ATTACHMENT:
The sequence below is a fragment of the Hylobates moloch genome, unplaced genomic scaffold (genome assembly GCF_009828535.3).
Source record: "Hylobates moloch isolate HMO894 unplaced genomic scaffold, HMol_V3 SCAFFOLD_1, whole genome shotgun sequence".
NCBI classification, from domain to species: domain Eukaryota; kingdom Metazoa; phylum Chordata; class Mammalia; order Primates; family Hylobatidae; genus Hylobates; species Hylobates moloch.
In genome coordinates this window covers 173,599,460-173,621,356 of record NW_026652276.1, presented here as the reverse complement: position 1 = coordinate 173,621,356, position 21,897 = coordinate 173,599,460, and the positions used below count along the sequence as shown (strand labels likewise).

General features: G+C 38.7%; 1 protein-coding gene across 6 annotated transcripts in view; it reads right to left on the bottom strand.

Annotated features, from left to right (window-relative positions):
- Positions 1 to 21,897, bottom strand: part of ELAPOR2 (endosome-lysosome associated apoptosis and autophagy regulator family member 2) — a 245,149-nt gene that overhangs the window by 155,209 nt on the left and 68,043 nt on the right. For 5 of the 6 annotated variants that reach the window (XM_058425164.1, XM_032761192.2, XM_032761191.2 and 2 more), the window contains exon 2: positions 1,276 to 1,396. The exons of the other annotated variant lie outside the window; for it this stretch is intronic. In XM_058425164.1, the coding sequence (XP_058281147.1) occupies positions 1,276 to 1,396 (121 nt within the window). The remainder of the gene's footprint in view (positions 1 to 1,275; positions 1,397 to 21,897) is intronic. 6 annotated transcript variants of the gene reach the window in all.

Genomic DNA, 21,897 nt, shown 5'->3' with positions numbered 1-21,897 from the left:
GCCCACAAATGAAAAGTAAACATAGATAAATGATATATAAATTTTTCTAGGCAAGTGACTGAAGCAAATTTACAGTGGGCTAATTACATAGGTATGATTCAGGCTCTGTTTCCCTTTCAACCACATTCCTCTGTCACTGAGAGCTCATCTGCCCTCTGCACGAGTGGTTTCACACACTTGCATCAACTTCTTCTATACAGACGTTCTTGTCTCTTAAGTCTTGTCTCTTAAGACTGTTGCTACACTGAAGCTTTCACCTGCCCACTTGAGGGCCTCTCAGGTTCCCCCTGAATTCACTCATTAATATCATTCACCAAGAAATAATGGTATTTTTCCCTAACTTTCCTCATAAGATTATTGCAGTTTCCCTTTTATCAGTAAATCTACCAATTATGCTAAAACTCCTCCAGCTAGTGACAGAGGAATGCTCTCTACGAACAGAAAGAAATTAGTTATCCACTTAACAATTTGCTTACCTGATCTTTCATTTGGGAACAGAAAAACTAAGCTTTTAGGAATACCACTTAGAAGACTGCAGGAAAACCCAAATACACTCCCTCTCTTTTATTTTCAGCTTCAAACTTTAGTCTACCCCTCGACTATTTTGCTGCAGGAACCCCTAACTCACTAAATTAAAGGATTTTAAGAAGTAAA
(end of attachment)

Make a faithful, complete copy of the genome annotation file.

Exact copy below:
The sequence below is a fragment of the Hylobates moloch genome, unplaced genomic scaffold (genome assembly GCF_009828535.3).
Source record: "Hylobates moloch isolate HMO894 unplaced genomic scaffold, HMol_V3 SCAFFOLD_1, whole genome shotgun sequence".
NCBI classification, from domain to species: domain Eukaryota; kingdom Metazoa; phylum Chordata; class Mammalia; order Primates; family Hylobatidae; genus Hylobates; species Hylobates moloch.
In genome coordinates this window covers 173,599,460-173,621,356 of record NW_026652276.1, presented here as the reverse complement: position 1 = coordinate 173,621,356, position 21,897 = coordinate 173,599,460, and the positions used below count along the sequence as shown (strand labels likewise).

General features: G+C 38.7%; 1 protein-coding gene across 6 annotated transcripts in view; it reads right to left on the bottom strand.

Annotated features, from left to right (window-relative positions):
- Positions 1 to 21,897, bottom strand: part of ELAPOR2 (endosome-lysosome associated apoptosis and autophagy regulator family member 2) — a 245,149-nt gene that overhangs the window by 155,209 nt on the left and 68,043 nt on the right. For 5 of the 6 annotated variants that reach the window (XM_058425164.1, XM_032761192.2, XM_032761191.2 and 2 more), the window contains exon 2: positions 1,276 to 1,396. The exons of the other annotated variant lie outside the window; for it this stretch is intronic. In XM_058425164.1, the coding sequence (XP_058281147.1) occupies positions 1,276 to 1,396 (121 nt within the window). The remainder of the gene's footprint in view (positions 1 to 1,275; positions 1,397 to 21,897) is intronic. 6 annotated transcript variants of the gene reach the window in all.

Genomic DNA, 21,897 nt, shown 5'->3' with positions numbered 1-21,897 from the left:
GCCCACAAATGAAAAGTAAACATAGATAAATGATATATAAATTTTTCTAGGCAAGTGACTGAAGCAAATTTACAGTGGGCTAATTACATAGGTATGATTCAGGCTCTGTTTCCCTTTCAACCACATTCCTCTGTCACTGAGAGCTCATCTGCCCTCTGCACGAGTGGTTTCACACACTTGCATCAACTTCTTCTATACAGACGTTCTTGTCTCTTAAGTCTTGTCTCTTAAGACTGTTGCTACACTGAAGCTTTCACCTGCCCACTTGAGGGCCTCTCAGGTTCCCCCTGAATTCACTCATTAATATCATTCACCAAGAAATAATGGTATTTTTCCCTAACTTTCCTCATAAGATTATTGCAGTTTCCCTTTTATCAGTAAATCTACCAATTATGCTAAAACTCCTCCAGCTAGTGACAGAGGAATGCTCTCTACGAACAGAAAGAAATTAGTTATCCACTTAACAATTTGCTTACCTGATCTTTCATTTGGGAACAGAAAAACTAAGCTTTTAGGAATACCACTTAGAAGACTGCAGGAAAACCCAAATACACTCCCTCTCTTTTATTTTCAGCTTCAAACTTTAGTCTACCCCTCGACTATTTTGCTGCAGGAACCCCTAACTCACTAAATTAAAGGATTTTAAGAAGTAAA